Here’s how to take advantage of this route for professional improvement.

Find professional groups online and in your area. Many professions have local groups that you can get involved with. You can find them online through professional associations in your career path or, lacking that, through services like Meetup. Look for any and all groups that may have something to do with your career and professional interests.

If you’re having difficulty finding professional face-to-face groups in your area, look for tight online communities focused on your field where you can share ideas. LinkedIn is a good place to start here.

Going to professional conferences and conventions is another great step along these lines. It allows you to compress many of the benefits of a professional group into just a few days that are jam packed with face-to-face interactions and learning. Many conventions often facilitate online groups as well.

Get actively involved with the discussions in those groups, both in terms of helping others as well as seeking out people who have knowledge you’re seeking. You’ve found a group or two – online or face-to-face. Now, get involved. If you see someone asking a question that you can answer well, answer it – do it with no questions asked and no thanks or benefit required. If you have a relevant question, ask it – many people will answer it as well as they can.

It’s that active exchange of knowledge that makes a community valuable, not only for you, but for everyone else involved. The more you participate, particularly in being helpful, the more others are drawn to participate and the more of a draw the group becomes.

Use learning as a tool for building relationships. Not only are such communities useful in terms of adding new knowledge and skills to your repertoire, it’s good for building professional relationships.

Those relationships come in handy. They can help you take the next step in your career by opening doors and opportunities. They can provide help when you’re trying to learn something new or add a new skill. They also can provide social fun and entertainment.

Get involved! You won’t regret it!

Strategy #6 – Use New Skills Outside of Work

If you’re struggling to find ways to apply some of your skills in the workplace, look outside of the workplace. There are almost always great opportunities for using skills in situations outside of our primary employer.

Here are some avenues to apply what you’re learning in real projects if they’re not available at work.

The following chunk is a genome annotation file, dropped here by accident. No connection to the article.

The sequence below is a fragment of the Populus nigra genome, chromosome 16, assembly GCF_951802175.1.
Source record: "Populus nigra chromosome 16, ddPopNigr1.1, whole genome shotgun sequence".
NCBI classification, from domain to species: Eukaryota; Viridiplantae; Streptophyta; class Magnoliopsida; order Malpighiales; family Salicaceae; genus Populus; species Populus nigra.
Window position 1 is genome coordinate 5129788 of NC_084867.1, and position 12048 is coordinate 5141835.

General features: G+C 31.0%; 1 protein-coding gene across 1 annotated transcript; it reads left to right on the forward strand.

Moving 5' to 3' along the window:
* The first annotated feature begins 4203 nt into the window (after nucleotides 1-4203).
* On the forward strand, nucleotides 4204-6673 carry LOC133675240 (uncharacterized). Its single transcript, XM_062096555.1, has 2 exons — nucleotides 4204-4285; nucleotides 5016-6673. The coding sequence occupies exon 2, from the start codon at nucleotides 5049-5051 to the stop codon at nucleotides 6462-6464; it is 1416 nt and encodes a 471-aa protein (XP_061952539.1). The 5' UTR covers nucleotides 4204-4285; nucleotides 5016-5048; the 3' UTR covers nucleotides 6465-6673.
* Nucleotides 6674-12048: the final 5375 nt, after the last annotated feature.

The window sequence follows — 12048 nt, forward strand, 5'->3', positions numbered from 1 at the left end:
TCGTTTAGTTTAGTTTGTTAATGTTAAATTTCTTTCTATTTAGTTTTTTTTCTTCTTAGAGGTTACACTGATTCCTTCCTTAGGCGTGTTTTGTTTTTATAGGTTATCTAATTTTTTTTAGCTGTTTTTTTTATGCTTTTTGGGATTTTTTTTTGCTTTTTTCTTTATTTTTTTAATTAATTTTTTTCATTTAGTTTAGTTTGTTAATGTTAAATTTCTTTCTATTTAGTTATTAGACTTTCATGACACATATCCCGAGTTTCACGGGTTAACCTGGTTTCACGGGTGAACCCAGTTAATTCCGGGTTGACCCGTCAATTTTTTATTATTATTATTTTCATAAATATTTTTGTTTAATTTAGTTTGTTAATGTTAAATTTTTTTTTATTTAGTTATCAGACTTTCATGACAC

Look for projects in the community or within your passion areas to apply skills you’re learning but perhaps not applying at work. See if there are any community organizations or nonprofit groups or charities within your community that could use the skills that you’e trying to hone. Does an organization need some IT support? Could you set up a bit of custom software for some group? Could a local community group use some design help? Offer it up.

Remember, the goal here is to hone and master a skill that you want to practice while helping out a deserving group in your community. You most likely won’t make money from such an endeavor, but you will likely make some great connections in your local community.

Don’t be afraid to freelance outside of work, especially if it pulls you in new directions. Another option, of course, is to simply hang out your shingle for freelance work. This involves some self-promotion to find that work, but there are few things that will really put new skills to the test like a paid contract.

The thing to remember with freelancing and consulting is that, especially at first, you have to dig up the work. It doesn’t come to you. Don’t be afraid to seek out opportunities, even low income ones at first. This isn’t about making money, at least not at first. It’s about stretching your wings.

Intentionally choose extra projects that force you to stretch your skills a little. It can be tempting to just go back to the skills that you’ve honed over the years and just ply them again and again, but doing that really doesn’t help you to grow. It doesn’t do anything to keep becoming obsolete at bay.

When you’re looking for extra projects to work on, make an effort to choose ones that are likely to push you to use skills that you don’t normally use at work. Using those skills on a real-world project will really help your skill set to avoid becoming rusty and outmoded.

Final Thoughts

Obsolescence is a real fear in many professional careers. The skills that once carried you can slowly – or quickly – become skills that are no longer valued in your field, and at that point, you become expendable and it becomes difficult to find more work.

Don’t let that happen to yourself. Be proactive. Take steps to protect your career. In doing so, you give yourself more professional options than ever before.

Good luck!

Trent Hamm

Founder of The Simple Dollar

Trent Hamm founded The Simple Dollar in 2006 after developing innovative financial strategies to get out of debt. Since then, he’s written three books (published by Simon & Schuster and Financial Times Press), contributed to Business Insider, US News & World Report, Yahoo Finance, and Lifehacker, and been featured in The New York Times, TIME, Forbes, The Guardian, and elsewhere.